Oxidative Biodegradation of Tetrachloroethene in Needles of Norway Spruce (Picea abies L.)

Weissflog L., Forczek S.T., Lange Ch. A., Kotte K., Pfennigsdorff A., Rohlenová J., Fuksová K., Uhlířová H., Matucha M., Schröder P., Krueger G.
SOUTH AFRICAN JOURNAL OF BOTANY S. Afr. J. Bot. 73: 89-96, 2007

Abstract: Through employing [14C]-PER exposure experiments it was shown for the first time that PER taken up by drought-stressed spruce needles via the air/needle pathway is preferably degraded to trichloroacetic acid (TCA) in the chloroplasts. TCA formed by oxidative biotransformation is mineralised to CO2 and HCl via various degradation routes. HCl contributes to increased proton concentration in the chloroplast, inducing a pH shift leading to a pathophysiological effect on H+ transport from the thylakoid interior into the stroma. As a result of their high degree of dissociation and related protonation, the PER metabolites, TCA and HCl, cause a change in protein structures. In addition to this, the TCA anions created in the process may lead to destabilisation of the thylakoid membrane potential. The damage to the chloroplasts inflicted by protons and trichloroacetate ions subsequently leads to an impairment of photosynthesis, most particularly to uncoupling of photosynthetic electron transport. Since progressive aridity as consequence of the climate change observed throughout the world is predicted, a regionally variable marked enhancement of the phytotoxic risk caused by PER emission is anticipated.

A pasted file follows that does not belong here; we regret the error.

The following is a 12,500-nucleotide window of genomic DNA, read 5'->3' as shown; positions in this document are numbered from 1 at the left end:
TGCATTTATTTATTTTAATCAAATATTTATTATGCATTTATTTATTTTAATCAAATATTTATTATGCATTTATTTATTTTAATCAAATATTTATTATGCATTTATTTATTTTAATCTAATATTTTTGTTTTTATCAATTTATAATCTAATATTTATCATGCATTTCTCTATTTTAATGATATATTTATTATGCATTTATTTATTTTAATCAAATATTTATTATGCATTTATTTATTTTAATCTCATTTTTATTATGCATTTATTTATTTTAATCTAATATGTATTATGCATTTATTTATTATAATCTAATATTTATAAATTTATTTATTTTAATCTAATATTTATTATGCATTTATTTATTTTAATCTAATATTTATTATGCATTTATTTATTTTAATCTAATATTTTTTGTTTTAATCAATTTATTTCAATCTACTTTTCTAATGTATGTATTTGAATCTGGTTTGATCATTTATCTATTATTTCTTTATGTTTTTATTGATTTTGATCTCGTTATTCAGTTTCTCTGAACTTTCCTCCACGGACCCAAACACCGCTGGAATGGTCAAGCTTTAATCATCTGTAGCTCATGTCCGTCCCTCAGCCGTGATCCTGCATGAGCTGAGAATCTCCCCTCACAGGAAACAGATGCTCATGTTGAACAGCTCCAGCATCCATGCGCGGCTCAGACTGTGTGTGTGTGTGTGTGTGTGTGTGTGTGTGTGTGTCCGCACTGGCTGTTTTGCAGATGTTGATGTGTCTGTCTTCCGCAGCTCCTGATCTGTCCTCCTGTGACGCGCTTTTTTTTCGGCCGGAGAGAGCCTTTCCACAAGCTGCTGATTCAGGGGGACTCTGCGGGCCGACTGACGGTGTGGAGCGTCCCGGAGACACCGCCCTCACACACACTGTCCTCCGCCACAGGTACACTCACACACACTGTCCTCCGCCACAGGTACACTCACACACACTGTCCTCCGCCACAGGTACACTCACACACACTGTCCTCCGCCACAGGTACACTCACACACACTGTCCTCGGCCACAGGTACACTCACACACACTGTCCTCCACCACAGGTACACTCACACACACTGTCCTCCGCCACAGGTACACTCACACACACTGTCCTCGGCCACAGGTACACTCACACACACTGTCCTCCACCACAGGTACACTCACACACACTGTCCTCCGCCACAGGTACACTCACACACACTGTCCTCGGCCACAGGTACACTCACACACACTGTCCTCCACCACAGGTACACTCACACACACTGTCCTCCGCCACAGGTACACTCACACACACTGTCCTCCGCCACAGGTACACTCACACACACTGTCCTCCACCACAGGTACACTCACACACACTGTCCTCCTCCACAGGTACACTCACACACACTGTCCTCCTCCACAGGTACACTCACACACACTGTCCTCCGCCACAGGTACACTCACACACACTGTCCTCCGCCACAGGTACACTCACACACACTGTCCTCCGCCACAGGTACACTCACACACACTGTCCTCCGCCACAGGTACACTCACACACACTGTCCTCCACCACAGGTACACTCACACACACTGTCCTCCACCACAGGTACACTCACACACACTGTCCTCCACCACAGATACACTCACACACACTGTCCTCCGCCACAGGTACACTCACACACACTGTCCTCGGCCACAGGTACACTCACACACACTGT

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IEB authors: Sándor Tamás Forczek